Controversy over the casting of white actors for the film version of The Last Airbender, a show filled with Asian characters, and the producers’ sketchy decision to re-cast one evil character as Asian in response to the protests, inspired Claire at Hyphen to put together a trajectory of the whitewashing of Asian characters through U.S. history.

There’s a lot of examples, so I’ve placed them after the jump.

Warner Oland plays Charlie Chan in Charlie Chan Goes to Shanghai (1935):

The Good Earth (1937) didn’t have a single Asian person in a lead role:

Jennifer Jones as Han Suyin in Love Is a Many-Splendored Thing (1955):

John Wayne as Genghis Khan in The Conqueror (1956):

Tony Randall as Dr. Lao in The 7 Faces of Dr. Lao (1964):

David Carradine beats out Bruce Lee for the starring role in the TV series Kung Fu (1972):

Linda Hunt won an Oscar for her portrayal of Billy Kwan in The Year of Living Dangerously (1982):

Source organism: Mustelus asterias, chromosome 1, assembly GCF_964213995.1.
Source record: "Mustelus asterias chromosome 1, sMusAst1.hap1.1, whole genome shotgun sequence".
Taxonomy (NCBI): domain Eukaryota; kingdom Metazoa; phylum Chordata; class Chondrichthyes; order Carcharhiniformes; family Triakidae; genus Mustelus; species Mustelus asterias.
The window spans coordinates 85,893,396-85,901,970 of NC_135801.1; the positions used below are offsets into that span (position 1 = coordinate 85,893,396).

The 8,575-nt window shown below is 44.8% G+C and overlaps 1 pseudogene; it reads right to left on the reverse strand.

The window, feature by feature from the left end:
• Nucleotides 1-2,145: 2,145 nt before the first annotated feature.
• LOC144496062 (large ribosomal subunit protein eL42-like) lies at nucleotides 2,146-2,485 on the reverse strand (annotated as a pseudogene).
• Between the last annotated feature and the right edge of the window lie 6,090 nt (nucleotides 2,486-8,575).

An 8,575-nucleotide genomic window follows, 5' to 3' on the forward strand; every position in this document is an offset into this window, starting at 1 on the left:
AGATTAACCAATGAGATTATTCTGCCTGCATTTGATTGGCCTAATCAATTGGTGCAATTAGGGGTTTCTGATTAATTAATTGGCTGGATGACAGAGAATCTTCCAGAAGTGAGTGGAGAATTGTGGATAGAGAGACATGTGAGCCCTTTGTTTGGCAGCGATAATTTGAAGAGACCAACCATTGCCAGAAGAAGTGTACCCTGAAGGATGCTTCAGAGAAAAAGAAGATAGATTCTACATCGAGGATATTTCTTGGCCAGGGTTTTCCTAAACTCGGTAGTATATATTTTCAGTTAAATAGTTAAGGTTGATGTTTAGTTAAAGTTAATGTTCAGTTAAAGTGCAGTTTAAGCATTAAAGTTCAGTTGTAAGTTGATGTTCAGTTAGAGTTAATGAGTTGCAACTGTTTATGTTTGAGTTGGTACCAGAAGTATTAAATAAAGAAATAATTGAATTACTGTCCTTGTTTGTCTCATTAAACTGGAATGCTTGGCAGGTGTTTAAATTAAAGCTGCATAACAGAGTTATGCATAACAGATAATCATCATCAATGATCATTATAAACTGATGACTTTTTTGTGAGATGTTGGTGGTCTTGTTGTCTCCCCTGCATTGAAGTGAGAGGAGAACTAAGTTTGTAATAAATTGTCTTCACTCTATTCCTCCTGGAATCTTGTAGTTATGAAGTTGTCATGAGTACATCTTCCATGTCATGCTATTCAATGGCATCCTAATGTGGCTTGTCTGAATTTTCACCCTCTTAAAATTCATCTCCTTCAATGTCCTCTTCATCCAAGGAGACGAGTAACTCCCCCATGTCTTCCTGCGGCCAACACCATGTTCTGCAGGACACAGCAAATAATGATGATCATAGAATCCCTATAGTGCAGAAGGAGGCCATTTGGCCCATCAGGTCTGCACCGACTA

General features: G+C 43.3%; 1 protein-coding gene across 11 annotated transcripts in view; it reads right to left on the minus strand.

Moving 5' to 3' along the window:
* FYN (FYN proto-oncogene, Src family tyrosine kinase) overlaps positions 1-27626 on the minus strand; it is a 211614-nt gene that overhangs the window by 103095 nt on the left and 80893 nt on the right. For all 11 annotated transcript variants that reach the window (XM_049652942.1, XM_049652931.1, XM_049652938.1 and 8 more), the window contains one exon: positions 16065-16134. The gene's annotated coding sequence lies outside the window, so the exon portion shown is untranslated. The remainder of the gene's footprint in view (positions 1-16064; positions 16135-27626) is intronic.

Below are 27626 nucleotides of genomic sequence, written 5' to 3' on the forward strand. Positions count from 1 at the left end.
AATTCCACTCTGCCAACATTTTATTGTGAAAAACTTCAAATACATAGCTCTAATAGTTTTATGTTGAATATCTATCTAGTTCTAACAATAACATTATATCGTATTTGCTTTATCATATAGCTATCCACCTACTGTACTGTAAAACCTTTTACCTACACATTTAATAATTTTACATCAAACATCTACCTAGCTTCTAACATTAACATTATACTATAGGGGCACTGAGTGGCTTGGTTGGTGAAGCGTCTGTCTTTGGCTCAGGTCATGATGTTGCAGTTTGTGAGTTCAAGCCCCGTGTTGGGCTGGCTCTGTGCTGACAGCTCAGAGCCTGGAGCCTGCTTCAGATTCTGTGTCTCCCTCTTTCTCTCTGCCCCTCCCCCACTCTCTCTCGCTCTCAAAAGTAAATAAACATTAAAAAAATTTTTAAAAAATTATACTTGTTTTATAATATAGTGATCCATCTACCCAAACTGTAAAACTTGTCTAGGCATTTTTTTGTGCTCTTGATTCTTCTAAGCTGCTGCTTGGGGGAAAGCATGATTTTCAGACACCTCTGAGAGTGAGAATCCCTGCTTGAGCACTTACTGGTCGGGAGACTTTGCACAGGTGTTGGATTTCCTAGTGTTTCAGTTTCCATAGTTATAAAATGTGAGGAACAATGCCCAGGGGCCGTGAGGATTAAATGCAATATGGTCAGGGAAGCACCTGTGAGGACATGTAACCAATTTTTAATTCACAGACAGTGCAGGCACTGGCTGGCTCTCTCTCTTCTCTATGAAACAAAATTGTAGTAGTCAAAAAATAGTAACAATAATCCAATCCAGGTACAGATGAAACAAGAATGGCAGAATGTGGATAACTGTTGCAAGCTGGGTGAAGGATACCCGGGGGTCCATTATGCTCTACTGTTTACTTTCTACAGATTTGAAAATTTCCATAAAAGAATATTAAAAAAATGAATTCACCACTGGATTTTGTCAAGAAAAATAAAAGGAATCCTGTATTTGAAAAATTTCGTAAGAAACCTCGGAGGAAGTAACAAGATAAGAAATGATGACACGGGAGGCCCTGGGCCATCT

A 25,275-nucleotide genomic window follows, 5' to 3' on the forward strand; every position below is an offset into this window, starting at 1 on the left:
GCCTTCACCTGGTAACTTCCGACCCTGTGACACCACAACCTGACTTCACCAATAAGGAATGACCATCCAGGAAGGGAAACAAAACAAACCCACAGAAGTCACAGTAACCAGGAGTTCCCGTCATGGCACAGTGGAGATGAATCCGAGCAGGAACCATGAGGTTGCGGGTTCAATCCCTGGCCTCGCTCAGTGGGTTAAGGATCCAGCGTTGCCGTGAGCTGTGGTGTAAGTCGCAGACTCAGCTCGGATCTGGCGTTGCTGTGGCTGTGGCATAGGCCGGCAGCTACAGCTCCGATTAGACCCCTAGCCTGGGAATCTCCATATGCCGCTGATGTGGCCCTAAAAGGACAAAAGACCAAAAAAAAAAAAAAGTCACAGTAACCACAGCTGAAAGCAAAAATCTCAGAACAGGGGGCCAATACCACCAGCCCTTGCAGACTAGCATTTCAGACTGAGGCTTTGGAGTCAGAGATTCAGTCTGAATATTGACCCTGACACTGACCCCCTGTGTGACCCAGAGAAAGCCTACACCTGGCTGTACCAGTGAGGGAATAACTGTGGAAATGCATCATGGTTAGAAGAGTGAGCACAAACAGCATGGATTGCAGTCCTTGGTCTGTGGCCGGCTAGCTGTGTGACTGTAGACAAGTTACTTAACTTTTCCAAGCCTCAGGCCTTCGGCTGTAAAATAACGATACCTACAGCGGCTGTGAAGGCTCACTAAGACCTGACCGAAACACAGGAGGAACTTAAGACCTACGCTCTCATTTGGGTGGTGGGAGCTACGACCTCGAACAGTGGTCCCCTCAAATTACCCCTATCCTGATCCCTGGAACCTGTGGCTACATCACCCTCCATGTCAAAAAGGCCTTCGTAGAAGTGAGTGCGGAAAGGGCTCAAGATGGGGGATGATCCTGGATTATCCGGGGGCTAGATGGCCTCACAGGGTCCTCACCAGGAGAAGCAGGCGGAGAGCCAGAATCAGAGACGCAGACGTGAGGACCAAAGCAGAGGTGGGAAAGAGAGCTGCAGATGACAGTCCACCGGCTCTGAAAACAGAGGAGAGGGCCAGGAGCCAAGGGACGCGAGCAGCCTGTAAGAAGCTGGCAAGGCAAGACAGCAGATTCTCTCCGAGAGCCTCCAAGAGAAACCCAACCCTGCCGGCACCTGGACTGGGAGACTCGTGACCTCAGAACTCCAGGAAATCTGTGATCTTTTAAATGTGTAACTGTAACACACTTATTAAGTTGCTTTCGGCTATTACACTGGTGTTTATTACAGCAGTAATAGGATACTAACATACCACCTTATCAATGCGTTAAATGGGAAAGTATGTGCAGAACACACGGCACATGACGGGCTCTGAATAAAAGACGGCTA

Peter Weller as Buckaroo Banzai in The Adventures of Buckaroo Banzai (1984):

Claire argues that around this time yellowface became unacceptable, so producers just started re-racing Asian characters as white. Some examples:

In the book, A Wizard of Earthsea, Ged is described as having red-brown skin. In the TV series, Earthsea (2004), he’s white:

In the movie 21 (2008), based on a true story involving Asian Americans, several Asian characters are changed to white:

Finally, in Dragonball: Evolution (2009), a Japanese character Son Goku is rewritten as a white character:

Jen S. alerts us to a Disney movie in development based on a comic called The Weapon (2012).  According to the Hollywood Reporter, the main character, a Chinese American named Tommy Zhou, will be played by a white actor named David Henrie.

The character:


The kid:


See also our post, by guest blogger Dustin Collins, on Ming the Merciless.


Lisa Wade is a professor of sociology at Occidental College. You can follow her on Twitter and Facebook.

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